AstraZeneca said the full Dapa-HF trial results will be presented at an upcoming medical meeting and they would soon be discussing the results with drug regulators.
Bayer, Bristol-Myers Squibb and Ono Pharma Enter into Clinical Collaboration
Bayer, Bristol-Myers Squibb (BMS) and Ono Pharmaceutical announced that they have entered into a clinical collaboration agreement to evaluate the combination of Bayer’s kinase inhibitor Stivarga and Bristol-Myers Squibb’s / Ono’s anti-PD-1 immune checkpoint inhibitor, Opdivo in patients with micro-satellite stable metastatic colorectal cancer (MSS mCRC), the most common form of mCRC.
Encouraging early data have been seen with the studied combination, such as in a Phase Ib investigator sponsored trial from Japan called REGONIVO where the combination of Stivarga and Opdivo showed promising preliminary efficacy results. The detailed data of the study were presented at the 2019 American Society of Clinical Oncology (ASCO) Annual Meeting.
“The data seen in REGONIVO warrant further exploration of the combination of regorafenib and nivolumab in patients with colorectal cancer,” stated Scott Z. Fields, senior vice president and head of Oncology Development at Bayer’s Pharmaceuticals Division. “Regorafenib has proven its efficacy and positive safety profile as a third-line monotherapy and we are excited to enter into a clinical collaboration to evaluate this combination with the hope to deliver an additional therapeutic benefit to patients.”
“We have been actively engaged in the development of nivolumab including combination therapies with other agents,” stated Kiyoaki Idemitsu, corporate officer, executive director, Clinical Development, Ono. “We are excited to initiate the clinical collaboration with Bayer and Bristol-Myers Squibb to investigate this combination therapy as a new treatment option for patients with colorectal cancer and other types of cancer.”
GSK’s Dovato Meets Primary Study Endpoints
GlaxoSmithKline’s HIV subsidiary, ViiV Healthcare announced that the late-stage study evaluating it newly approved, single-tablet two-drug combination of dolutegravir and lamivudine HIV regimen, Dovato, met the primary endpoint.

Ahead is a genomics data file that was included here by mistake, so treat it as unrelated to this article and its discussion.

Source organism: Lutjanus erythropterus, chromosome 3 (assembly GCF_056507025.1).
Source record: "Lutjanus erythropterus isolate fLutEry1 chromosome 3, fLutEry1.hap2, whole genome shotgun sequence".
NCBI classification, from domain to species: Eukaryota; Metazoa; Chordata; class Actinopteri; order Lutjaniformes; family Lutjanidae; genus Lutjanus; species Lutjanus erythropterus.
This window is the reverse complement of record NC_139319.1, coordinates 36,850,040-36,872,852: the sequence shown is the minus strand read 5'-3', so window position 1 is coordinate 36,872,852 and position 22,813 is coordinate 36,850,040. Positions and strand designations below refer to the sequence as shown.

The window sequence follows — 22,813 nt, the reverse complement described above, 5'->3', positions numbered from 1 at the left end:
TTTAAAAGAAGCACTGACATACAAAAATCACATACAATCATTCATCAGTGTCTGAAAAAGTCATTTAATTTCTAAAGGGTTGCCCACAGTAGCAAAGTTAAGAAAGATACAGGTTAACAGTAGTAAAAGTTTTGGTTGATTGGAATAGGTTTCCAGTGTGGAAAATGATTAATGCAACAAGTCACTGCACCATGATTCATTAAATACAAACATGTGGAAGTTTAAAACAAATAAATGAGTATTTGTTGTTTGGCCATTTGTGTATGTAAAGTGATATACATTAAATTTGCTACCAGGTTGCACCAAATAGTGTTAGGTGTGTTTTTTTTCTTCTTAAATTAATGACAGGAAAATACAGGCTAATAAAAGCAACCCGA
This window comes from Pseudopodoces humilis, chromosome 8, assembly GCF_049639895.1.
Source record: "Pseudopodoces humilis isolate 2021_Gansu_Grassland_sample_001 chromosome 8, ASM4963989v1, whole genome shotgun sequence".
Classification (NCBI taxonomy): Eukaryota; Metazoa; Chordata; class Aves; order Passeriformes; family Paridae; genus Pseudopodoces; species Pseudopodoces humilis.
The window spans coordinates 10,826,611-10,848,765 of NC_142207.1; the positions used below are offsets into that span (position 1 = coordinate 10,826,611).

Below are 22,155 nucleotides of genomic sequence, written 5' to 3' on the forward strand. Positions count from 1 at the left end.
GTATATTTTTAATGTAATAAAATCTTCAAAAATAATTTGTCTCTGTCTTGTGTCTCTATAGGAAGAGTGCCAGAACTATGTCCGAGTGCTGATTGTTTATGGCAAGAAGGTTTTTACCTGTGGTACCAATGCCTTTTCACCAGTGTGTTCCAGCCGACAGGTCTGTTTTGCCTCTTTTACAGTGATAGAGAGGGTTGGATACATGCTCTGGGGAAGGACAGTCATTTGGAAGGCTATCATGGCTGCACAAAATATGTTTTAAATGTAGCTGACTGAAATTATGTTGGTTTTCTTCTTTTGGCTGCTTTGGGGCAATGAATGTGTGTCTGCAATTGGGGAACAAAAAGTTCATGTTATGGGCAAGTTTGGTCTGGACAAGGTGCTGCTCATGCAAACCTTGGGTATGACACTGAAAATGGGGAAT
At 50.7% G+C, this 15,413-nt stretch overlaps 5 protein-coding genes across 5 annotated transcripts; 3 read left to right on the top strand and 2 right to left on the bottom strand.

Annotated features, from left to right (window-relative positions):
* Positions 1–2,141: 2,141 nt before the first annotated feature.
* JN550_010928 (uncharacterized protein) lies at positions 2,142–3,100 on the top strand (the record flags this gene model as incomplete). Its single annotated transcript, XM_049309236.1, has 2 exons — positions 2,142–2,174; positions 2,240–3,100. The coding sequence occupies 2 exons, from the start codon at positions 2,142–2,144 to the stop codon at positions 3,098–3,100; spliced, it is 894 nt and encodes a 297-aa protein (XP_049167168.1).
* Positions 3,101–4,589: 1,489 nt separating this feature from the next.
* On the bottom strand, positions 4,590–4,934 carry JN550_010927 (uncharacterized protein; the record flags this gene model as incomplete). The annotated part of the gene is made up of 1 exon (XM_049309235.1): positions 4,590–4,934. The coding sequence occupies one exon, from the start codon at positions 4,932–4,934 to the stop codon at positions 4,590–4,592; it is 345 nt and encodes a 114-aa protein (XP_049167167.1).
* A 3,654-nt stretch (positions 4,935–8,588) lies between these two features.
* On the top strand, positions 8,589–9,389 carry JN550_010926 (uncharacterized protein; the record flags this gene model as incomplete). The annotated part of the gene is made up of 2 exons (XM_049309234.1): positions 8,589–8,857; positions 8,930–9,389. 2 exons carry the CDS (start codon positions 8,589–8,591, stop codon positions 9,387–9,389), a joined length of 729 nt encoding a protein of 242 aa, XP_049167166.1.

The phase III TANGO study assessed the antiviral efficacy and safety of switching to Dovato in HIV-1 infected patients, who are virally suppressed and stable on a three-drug tenofovir alafenamide fumarate (TAF)-based regimen.
The 48-week data from the study showed that Dovato was non-inferior in maintaining viral suppression in such patients compared with the TAF regimen, thereby achieving the study’s primary goal. The study also confirmed that no patients met virologic withdrawal criteria or developed any treatment resistance with Dovato.
“When we developed the TANGO study, we asked if virally suppressed people living with HIV could reduce the number of medicines in their HIV treatment regimen while maintaining viral suppression. These Week 48 data clearly indicate that they can – individuals who are already on treatment can maintain viral suppression if they switch from a 3-drug, TAF-containing regimen to a 2-drug regimen of dolutegravir plus lamivudine.” said Kimberly Smith, head of global research & medical strategy at ViiV Healthcare.
Full results from the study will be presented at the 10th International AIDS Society Conference on HIV Science.
J&J’s Erleada Receives New Indication
Johnson & Johnson announced that the FDA approved Erleada as an add-on to androgen deprivation therapy (ADT) for use in patients with metastatic castration-sensitive prostate cancer (mCSPC).
The approval follows the FDA’s real-time review of the drug’s phase 3 Titan trial data, which showed Erleada plus ADT cut the risk of death over placebo plus ADT by 33%. After nearly two years, 84% of patients on Erleada-ADT were still alive, compared with 78% of the placebo-ADT group.
“Prostate cancer is more difficult to treat once it spreads, and for patients with castration-sensitive disease, it is clear that androgen deprivation therapy (ADT) alone, is often not enough,” said Dr. Kim Chi, Medical Oncologist at BC Cancer – Vancouver and principal investigator of the Titan study. “Results from the Titan study showed that, regardless of the extent of disease, patients with metastatic castration-sensitive prostate cancer have the potential to benefit from treatment with apalutamide in addition to ADT.”
“Erleada has the potential to change how patients with prostate cancer are treated, regardless of the extent of the disease or prior docetaxel treatment history, by delaying disease progression and prolonging survival,” said Margaret Yu, M.D., Vice President, Prostate Cancer Disease Area Leader, Janssen Research & Development. “This milestone highlights Janssen’s commitment to improve the standard of care for patients with prostate cancer as we continue to develop innovative treatments across the disease continuum.”